Protect Yourself from Defective Automobiles

Every day we put a lot of trust in the cars that we drive. When we open the doors we trust that the car will turn on. We trust that the fuel will stay in the tank, and be pushed into the engine at a reasonable speed so it doesn’t explode or catch the car on fire. We trust the wheels are properly secured, and our seatbelts will hold us in place. However, there are times that this trust is broken. The manufacturers issue a recall and remedy the problem they have caused.

Auto Recalls

I own a 2007 Toyota Rav4. Every year I get at least one notice in the mail that there is a recall for some part or another. Sometimes it is in the axle that tends to come loose, other times it is in the window mechanism that can overheat and cause a fire. Regardless of the reason, I am glad that Toyota catches the problem and alerts me to the recall.

Problems arise, however, when the manufacturers try to hide the problem and hope that not too many people are injured or killed. Recalls are expensive and most companies would rather avoid them if at all possible. That is what happened with cars using Takata airbags.

Takata Exploding Airbags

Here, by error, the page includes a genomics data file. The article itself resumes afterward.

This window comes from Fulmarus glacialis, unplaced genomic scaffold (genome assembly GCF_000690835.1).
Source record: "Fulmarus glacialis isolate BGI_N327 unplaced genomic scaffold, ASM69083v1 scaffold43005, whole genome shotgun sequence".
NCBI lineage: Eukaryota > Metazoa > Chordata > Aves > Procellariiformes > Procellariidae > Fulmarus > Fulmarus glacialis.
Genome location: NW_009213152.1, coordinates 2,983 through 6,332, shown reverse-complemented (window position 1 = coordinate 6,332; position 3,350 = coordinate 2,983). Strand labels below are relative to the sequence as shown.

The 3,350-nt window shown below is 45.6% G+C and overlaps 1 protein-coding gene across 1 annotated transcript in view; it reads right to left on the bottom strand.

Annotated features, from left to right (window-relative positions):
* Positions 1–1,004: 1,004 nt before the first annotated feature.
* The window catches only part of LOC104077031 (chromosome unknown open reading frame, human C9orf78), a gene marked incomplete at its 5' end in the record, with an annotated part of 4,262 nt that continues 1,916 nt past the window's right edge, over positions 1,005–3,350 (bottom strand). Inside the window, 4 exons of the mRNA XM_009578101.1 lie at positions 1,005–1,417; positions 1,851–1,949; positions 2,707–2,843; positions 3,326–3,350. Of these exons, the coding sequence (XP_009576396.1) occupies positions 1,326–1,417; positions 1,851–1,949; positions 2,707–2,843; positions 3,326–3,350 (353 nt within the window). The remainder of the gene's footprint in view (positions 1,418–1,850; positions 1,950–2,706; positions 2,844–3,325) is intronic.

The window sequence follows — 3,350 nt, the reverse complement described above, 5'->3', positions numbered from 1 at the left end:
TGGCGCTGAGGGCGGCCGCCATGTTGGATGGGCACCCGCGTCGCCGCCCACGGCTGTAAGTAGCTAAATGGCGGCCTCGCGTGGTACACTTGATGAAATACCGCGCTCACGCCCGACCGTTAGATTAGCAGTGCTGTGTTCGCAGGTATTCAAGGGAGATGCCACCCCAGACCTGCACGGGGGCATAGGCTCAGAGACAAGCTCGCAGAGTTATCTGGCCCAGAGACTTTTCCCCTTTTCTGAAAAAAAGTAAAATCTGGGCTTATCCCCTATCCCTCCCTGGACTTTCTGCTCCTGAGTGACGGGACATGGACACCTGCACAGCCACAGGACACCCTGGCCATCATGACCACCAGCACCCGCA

You may have seen in the news that Takata airbags tend to explode. Takata is a Japanese corporation responsible for manufacturing and supplying roughly 20% of the airbags used in vehicles around the world. Airbags put into cars, mostly Honda and Toyota vehicles, between the years 2000 and 2008 (maybe even longer) were defective. When the airbag inflated it would inflate with too much force and cause the housing compartment to explode. This sent deadly shrapnel into the vehicle.

Sometimes mistakes happen. However, the bigger issue is that Takata, and presumably Honda, knew about the issue but failed to remedy it. For years these vehicles were on the road causing injury and death to those driving. This device that was supposed to save lives was now taking them.

An investigation was sparked, and it is still underway, regarding the airbags and their recall. If you drive a car, you should check the NHTSA’s recall list before you are potentially injured.